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Poor Corn Germination and Root Development (06/10/21)


The drought conditions have resulted in many fields experiencing poor corn germination, root development and early growth. There is some concern whether a primary reason for these symptoms is seed-placed starter fertilizer, or fertilizer rate in general. The primary reason for the symptoms is the drought, and any other factor that increased the severity of the condition cascaded from the dry soil. If seed-placed starter fertilizer rate was about 3 gallon or 10-34-0 or any other P-based starter, then the risk to the corn was minimal. As rate increased above this, the higher rate may have increased the severity, but without a check area with no fertilizer, it is impossible to confirm this. In my experience in the 1988 drought in central Illinois (experienced by North Dakota farmers also), a 6 gallon per acre 10-34-0 rate used by a farmer who had used the rate for years successfully resulted in stand loss, whereas farmers using a 3 gallon per acre rate experienced no reduction in stand. However, due to the drought, it’s effect on yield was negligible because the yield was so reduced by the continuous 100-degree weather during pollination and continued drought that corn yields with or without stand loss were similarly poor.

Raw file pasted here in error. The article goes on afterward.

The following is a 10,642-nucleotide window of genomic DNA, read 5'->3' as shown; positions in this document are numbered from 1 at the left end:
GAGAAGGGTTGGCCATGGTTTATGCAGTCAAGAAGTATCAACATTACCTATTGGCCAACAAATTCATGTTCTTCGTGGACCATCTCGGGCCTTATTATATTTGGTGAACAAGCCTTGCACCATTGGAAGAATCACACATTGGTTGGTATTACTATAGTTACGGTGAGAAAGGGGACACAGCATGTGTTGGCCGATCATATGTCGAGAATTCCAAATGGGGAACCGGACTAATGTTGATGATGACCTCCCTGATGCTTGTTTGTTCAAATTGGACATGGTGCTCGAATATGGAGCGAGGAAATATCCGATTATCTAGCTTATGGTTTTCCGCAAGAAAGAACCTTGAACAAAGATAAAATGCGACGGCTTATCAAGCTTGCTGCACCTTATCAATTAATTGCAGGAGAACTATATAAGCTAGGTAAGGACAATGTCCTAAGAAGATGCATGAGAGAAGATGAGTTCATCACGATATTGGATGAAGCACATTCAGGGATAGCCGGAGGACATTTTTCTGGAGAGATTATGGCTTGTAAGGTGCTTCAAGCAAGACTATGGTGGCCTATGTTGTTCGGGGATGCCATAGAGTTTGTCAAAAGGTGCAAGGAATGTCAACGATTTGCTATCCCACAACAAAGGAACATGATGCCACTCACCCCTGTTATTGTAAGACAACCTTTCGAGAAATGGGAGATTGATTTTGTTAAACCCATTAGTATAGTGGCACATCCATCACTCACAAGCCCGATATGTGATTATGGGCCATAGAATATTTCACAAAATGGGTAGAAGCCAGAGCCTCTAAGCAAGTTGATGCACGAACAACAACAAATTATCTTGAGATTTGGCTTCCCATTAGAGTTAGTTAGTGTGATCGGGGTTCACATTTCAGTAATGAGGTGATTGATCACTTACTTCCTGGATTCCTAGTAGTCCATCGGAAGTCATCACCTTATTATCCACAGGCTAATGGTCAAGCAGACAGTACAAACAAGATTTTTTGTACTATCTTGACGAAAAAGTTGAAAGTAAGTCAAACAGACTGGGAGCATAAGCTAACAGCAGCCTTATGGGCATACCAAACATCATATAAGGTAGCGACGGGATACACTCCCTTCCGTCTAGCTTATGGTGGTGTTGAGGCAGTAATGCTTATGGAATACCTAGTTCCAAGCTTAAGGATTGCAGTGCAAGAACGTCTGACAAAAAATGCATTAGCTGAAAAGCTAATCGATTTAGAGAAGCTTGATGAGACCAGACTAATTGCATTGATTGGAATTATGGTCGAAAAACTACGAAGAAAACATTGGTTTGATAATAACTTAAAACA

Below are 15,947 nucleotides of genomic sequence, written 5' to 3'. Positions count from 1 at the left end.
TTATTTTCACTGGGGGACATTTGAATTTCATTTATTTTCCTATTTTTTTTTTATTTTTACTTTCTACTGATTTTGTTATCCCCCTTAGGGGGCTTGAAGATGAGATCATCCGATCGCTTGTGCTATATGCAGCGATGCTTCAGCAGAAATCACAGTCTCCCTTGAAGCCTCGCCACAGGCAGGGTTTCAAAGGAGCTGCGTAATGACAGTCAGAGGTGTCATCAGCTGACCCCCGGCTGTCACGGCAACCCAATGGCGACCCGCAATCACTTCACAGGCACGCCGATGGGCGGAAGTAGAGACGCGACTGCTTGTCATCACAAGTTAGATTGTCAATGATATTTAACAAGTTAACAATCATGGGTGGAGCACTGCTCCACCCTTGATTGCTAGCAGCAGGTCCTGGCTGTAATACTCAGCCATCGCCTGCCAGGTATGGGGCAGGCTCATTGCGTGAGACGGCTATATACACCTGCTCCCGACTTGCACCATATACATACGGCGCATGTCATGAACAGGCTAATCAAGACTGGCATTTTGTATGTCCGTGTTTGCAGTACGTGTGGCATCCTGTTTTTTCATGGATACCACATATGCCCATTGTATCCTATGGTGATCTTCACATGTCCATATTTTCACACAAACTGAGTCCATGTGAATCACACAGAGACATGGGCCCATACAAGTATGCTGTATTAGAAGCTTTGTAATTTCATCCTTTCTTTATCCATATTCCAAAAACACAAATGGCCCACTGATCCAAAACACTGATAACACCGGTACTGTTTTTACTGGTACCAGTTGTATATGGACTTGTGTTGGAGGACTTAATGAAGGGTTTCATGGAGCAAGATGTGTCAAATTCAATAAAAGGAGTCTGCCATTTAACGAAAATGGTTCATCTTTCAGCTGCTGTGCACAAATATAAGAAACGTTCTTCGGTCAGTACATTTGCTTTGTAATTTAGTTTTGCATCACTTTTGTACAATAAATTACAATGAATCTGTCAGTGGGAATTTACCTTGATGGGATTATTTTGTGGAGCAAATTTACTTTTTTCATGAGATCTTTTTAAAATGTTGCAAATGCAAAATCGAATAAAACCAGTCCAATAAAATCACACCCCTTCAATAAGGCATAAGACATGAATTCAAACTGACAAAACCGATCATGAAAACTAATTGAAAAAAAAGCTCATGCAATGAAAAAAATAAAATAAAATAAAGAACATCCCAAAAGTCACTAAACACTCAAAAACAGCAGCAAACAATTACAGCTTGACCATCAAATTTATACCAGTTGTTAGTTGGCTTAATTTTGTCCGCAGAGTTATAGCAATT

The poor root growth and the ‘burned off’ appearance of roots that have emerged in dry soil is due to both the heat of the soil and particularly the extreme soil dryness. Roots will not grow into dry soil. A common thought is that ‘roots grow to moisture’, but this is untrue. Roots grow through moisture to get to more moisture, but any very dry layer of soil in between the root and deeper soil moisture restricts the root growth to the dry layer. Another factor to consider is the soil salt (EC value). Corn is susceptible to higher soil salts, and an EC greater than 2 would cause germination problems, early growth reduction and seedling death. An EC analysis of the soil from the surface to the depth of the roots would be very useful in finding the secondary cause of the poor corn growth/germination issue.



Dave Franzen

Extension Soil Specialist